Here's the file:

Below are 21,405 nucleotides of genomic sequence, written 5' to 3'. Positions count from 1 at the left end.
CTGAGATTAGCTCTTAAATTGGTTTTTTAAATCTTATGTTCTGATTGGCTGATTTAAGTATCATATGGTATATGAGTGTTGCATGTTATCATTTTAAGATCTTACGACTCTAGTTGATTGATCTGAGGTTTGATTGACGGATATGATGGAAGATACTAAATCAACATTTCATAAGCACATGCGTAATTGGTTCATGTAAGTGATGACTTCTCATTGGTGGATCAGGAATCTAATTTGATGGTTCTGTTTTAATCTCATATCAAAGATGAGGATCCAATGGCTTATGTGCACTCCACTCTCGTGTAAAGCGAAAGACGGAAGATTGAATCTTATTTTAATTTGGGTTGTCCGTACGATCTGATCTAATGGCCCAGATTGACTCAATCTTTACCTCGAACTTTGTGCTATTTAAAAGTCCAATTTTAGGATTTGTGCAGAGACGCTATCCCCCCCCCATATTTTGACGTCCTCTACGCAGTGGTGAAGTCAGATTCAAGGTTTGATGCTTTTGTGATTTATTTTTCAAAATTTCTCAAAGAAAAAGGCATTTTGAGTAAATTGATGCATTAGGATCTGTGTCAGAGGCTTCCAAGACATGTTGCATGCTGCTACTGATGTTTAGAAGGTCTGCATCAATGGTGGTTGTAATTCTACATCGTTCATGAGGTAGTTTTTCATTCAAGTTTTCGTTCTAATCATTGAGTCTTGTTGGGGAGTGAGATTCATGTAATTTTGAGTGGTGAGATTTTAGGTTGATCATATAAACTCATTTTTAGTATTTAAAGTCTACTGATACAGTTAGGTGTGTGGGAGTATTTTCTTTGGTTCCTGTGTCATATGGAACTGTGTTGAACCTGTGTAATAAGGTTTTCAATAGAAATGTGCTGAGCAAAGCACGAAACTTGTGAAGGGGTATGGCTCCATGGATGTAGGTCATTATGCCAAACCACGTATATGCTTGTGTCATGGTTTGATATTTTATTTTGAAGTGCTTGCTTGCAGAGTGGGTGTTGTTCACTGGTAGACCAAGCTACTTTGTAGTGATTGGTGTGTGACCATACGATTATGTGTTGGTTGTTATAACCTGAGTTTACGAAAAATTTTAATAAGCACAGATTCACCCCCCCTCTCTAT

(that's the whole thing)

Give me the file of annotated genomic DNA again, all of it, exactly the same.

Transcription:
Below are 21,405 nucleotides of genomic sequence, written 5' to 3'. Positions count from 1 at the left end.
CTGAGATTAGCTCTTAAATTGGTTTTTTAAATCTTATGTTCTGATTGGCTGATTTAAGTATCATATGGTATATGAGTGTTGCATGTTATCATTTTAAGATCTTACGACTCTAGTTGATTGATCTGAGGTTTGATTGACGGATATGATGGAAGATACTAAATCAACATTTCATAAGCACATGCGTAATTGGTTCATGTAAGTGATGACTTCTCATTGGTGGATCAGGAATCTAATTTGATGGTTCTGTTTTAATCTCATATCAAAGATGAGGATCCAATGGCTTATGTGCACTCCACTCTCGTGTAAAGCGAAAGACGGAAGATTGAATCTTATTTTAATTTGGGTTGTCCGTACGATCTGATCTAATGGCCCAGATTGACTCAATCTTTACCTCGAACTTTGTGCTATTTAAAAGTCCAATTTTAGGATTTGTGCAGAGACGCTATCCCCCCCCCATATTTTGACGTCCTCTACGCAGTGGTGAAGTCAGATTCAAGGTTTGATGCTTTTGTGATTTATTTTTCAAAATTTCTCAAAGAAAAAGGCATTTTGAGTAAATTGATGCATTAGGATCTGTGTCAGAGGCTTCCAAGACATGTTGCATGCTGCTACTGATGTTTAGAAGGTCTGCATCAATGGTGGTTGTAATTCTACATCGTTCATGAGGTAGTTTTTCATTCAAGTTTTCGTTCTAATCATTGAGTCTTGTTGGGGAGTGAGATTCATGTAATTTTGAGTGGTGAGATTTTAGGTTGATCATATAAACTCATTTTTAGTATTTAAAGTCTACTGATACAGTTAGGTGTGTGGGAGTATTTTCTTTGGTTCCTGTGTCATATGGAACTGTGTTGAACCTGTGTAATAAGGTTTTCAATAGAAATGTGCTGAGCAAAGCACGAAACTTGTGAAGGGGTATGGCTCCATGGATGTAGGTCATTATGCCAAACCACGTATATGCTTGTGTCATGGTTTGATATTTTATTTTGAAGTGCTTGCTTGCAGAGTGGGTGTTGTTCACTGGTAGACCAAGCTACTTTGTAGTGATTGGTGTGTGACCATACGATTATGTGTTGGTTGTTATAACCTGAGTTTACGAAAAATTTTAATAAGCACAGATTCACCCCCCCTCTCTAT